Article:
This season, Broadway’s finding its faith.
With a new production of “Godspell” in previews and a revival of “Jesus Christ Superstar” on the way in the spring, the New Testament has staked out two potentially concurrent Rialto outposts. At the same time, a handful of producers — including the team behind “Memphis” — have begun to tap the same faith-based demo that has powered sales of recent films such as surprise success “Courageous.”
“The fact is, Christians and Jews and people from other religious traditions go to see shows,” says Tom Allen, partner at Allied Faith and Family, the faith-focused arm of Allied Integrated Marketing that’s drumming up auds for “Memphis” both on Broadway and on tour. “They’re a little more guarded, because some of the shows run contrary to their world-view, but it’s a robust, influential market.”
Church orgs have long made up a significant chunk of group sales on the Main Stem. Only now, however, are producers beginning to make more formal inroads into the network of influential faith leaders in a way that mirrors film campaigns for “Soul Surfer” and “Dolphin Tale.”
Alongside “Godspell” (which opens Nov. 7 at Circle in the Square) and “Superstar” (opening March 22 at the Neil Simon), the currently running “Sister Act” — although far more a secular comedy that just happens to feature nuns — has shown some pull among church groups, particularly for the D.C. and Baltimore-area orgs that turned out for “The Color Purple.”
Stephanie Lee, prexy of Group Sales Box Office, says her company can instantly call up extensive databases of past group-ducat customers from faith-based orgs, and that many of those ticketbuyers have lately seemed a little less traditionally conservative than in the past. The group-ticketing service recently sent out a mailer trumpeting the season’s potentially appealing titles with the words, “Find Your Faith on Broadway.”
The subject matter of “Godspell” and “Superstar” seems tailor-made for devout audiences, but as successful outreach for pics including “Justin Bieber: Never Say Never” has made clear, faith-based auds can often be attracted to entertainment in which the tenets of faith aren’t a central topic but a thematic undercurrent.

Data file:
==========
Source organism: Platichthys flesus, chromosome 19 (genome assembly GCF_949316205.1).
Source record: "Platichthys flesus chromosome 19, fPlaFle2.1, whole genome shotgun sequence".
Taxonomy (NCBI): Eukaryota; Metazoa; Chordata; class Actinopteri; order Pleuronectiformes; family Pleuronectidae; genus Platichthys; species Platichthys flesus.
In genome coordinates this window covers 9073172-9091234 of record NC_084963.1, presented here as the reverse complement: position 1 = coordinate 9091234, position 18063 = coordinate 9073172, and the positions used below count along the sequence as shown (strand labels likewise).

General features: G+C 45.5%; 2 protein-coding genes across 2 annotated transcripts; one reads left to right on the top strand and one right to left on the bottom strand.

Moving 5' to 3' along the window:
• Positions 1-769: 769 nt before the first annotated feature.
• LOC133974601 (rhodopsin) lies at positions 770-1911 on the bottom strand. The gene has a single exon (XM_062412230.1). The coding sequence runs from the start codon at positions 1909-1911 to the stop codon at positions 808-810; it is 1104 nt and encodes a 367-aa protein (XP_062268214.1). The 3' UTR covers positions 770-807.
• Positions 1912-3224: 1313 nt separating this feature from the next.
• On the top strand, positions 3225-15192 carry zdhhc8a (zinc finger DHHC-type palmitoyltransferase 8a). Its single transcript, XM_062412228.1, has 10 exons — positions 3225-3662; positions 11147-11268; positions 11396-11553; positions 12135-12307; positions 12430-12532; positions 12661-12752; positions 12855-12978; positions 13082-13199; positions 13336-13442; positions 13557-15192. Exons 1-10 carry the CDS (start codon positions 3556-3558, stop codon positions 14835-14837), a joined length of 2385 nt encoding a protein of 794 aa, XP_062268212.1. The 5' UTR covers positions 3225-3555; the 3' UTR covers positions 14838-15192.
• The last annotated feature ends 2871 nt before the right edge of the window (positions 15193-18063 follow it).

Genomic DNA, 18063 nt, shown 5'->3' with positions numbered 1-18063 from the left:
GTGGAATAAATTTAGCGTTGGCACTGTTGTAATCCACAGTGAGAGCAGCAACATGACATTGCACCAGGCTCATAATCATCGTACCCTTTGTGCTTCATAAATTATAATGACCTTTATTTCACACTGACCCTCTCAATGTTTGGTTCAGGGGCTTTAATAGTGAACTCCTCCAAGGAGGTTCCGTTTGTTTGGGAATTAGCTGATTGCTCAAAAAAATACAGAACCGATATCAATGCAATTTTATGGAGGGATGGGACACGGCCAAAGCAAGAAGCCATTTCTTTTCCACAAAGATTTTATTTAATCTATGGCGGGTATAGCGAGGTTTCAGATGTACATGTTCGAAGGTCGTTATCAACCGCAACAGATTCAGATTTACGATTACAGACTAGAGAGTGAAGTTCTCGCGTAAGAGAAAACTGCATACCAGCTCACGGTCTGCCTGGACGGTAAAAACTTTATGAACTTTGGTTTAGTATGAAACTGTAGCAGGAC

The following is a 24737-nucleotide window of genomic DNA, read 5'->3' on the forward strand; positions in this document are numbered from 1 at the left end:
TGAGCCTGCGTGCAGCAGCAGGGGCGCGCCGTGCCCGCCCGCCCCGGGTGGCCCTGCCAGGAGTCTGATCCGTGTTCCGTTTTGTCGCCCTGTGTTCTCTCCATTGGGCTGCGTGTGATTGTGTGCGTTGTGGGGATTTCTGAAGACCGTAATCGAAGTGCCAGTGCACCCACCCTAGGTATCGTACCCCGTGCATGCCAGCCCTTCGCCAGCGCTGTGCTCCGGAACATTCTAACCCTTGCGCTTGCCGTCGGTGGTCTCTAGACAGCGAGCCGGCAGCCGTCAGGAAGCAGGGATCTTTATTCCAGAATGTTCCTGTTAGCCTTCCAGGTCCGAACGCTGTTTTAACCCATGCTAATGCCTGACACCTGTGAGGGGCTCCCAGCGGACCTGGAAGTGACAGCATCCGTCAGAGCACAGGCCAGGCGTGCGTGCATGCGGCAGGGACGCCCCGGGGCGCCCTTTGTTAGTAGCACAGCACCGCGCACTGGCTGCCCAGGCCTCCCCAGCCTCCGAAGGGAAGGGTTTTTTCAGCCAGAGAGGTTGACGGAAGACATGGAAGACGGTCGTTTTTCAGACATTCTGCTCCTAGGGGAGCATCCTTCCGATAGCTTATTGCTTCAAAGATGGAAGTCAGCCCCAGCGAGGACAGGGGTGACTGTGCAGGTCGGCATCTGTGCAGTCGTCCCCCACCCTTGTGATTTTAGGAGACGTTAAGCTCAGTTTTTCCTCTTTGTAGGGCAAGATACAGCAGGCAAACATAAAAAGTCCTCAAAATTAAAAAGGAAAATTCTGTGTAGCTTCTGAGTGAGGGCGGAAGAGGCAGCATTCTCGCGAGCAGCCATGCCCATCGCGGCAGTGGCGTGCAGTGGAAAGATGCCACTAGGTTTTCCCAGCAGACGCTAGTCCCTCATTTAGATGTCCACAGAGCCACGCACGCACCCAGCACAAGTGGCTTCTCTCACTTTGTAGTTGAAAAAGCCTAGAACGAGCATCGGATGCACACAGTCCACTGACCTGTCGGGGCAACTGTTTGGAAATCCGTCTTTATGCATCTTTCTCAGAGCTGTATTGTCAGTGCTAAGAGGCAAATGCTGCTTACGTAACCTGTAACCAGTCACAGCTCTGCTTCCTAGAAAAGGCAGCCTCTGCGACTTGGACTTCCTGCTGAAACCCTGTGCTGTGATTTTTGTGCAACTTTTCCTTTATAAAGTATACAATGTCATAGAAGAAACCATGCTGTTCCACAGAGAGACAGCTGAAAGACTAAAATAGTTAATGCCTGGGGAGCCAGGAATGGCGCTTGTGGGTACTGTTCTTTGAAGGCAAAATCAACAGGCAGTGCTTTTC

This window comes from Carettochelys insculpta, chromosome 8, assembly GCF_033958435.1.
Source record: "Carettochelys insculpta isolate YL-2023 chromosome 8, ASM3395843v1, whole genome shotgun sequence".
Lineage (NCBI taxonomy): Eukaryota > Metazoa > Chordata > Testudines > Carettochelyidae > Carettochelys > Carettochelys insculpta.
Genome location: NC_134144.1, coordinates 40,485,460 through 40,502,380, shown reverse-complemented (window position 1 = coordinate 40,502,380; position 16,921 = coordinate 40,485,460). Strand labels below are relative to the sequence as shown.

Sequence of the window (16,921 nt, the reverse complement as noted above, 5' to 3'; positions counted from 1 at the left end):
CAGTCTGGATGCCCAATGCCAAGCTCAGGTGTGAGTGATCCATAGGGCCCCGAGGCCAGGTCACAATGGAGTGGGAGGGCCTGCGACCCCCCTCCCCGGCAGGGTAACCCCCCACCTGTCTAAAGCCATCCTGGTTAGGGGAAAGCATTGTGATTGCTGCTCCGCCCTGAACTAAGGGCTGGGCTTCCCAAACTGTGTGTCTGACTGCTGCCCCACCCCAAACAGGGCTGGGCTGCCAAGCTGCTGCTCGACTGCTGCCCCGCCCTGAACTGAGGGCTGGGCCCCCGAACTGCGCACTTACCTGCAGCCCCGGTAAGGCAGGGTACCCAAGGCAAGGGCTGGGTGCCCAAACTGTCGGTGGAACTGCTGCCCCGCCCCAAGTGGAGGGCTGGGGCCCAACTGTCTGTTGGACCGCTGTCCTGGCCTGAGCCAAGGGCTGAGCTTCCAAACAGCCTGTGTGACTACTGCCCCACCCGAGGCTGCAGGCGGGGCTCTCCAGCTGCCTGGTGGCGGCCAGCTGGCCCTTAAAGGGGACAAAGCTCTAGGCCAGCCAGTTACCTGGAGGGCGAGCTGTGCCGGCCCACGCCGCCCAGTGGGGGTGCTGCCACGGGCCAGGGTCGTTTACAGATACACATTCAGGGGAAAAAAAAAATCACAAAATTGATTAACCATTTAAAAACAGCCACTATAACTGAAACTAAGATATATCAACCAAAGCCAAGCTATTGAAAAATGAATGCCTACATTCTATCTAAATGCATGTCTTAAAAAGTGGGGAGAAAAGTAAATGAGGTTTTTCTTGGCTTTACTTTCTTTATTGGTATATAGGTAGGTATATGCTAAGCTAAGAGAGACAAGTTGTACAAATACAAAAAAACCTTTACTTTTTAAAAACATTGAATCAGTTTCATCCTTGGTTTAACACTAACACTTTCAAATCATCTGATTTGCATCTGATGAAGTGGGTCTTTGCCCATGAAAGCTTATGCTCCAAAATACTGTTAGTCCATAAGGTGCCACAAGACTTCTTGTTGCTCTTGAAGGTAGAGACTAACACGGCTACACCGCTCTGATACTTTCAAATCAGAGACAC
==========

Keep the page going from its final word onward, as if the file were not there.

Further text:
“Never Say Never,” for instance, is essentially a concert pic, but it includes multiple segments that showcase the teen idol’s spiritual roots, including a scene in which performers say a group prayer before taking the stage at Madison Square Garden. On Broadway, secular title “The Color Purple” did strong biz with African-American church groups, drawn by the well-known story’s themes of healing and forgiveness.
Similarly, “Memphis,” about the 1950s interracial romance between an African-American singer and a white DJ who becomes one of the first to play black tunes, doesn’t deal primarily with religion, but the faith-based demo has been sympathetic to the tuner’s themes of tolerance, perseverance and overcoming bigotry. To spur interest among churchgoers, Allen invited some of Gotham’s religious leaders to take in the show.
“So much of it is letting people know it’s a show that’s safe to come to,” says Sue Frost, one of the producers of “Memphis.”
Allen describes a network of gatekeepers to faith-based auds — including Catholic bishops, pastors at megachurches, leaders of nonprofit ministries and the personalities on faith-oriented radio stations — who can serve as powerful motivators to a demo that’s as hungry for entertainment as any other seg of the population.
“It’s important that shows pass that initial threshold, and not be too experimental or radical with the gospel,” Allen adds. “But if you hit it right, you have other people doing your marketing for you.”
In the case of both “Godspell” and “Superstar,” any outreach to the faith-based demo is just one initiative in an overall campaign to target several potentially interested niche auds, along with the broader swath of general theatergoers.
For instance, “Godspell” producer Ken Davenport says the musical revival can also target fans of composer Stephen Schwartz and his megahit “Wicked.” Plus, it benefits from the tuner’s status as a familiar staple of stock, amateur and regional theater.
“The faith-based audience is a big group, and it could do some wonderful business for us,” Davenport says. “But we’re not solely dependent on them. I feel like ‘Godspell’ is such a part of pop culture, it’s almost jumped the religious shark.”
Like “Godspell,” “Superstar” has made it into the pantheon of landmark tuners regardless of its biblical inspiration. As illustrated by a recently tweeted photo of a man in a yarmulke standing at the box office of “Godspell,” not everyone who wants to see these musicals would identify themselves as a Christian. “There’s a cross-pollination of faith on Broadway,” Lee says.
“Superstar” producer Michael David anticipates courting faith-based auds alongside other demos likely to be interested in the show. A partner in Dodger Properties, David also was involved in the 1988 Broadway run of the Oedipus-with-gospel tuner “The Gospel at Colonus,” and he recalls that at the time, Broadway outreach to religious audiences was haphazard at best.
“Our process was ragtag,” he says. “Now there’s a considerably more organized pipeline to those audiences.”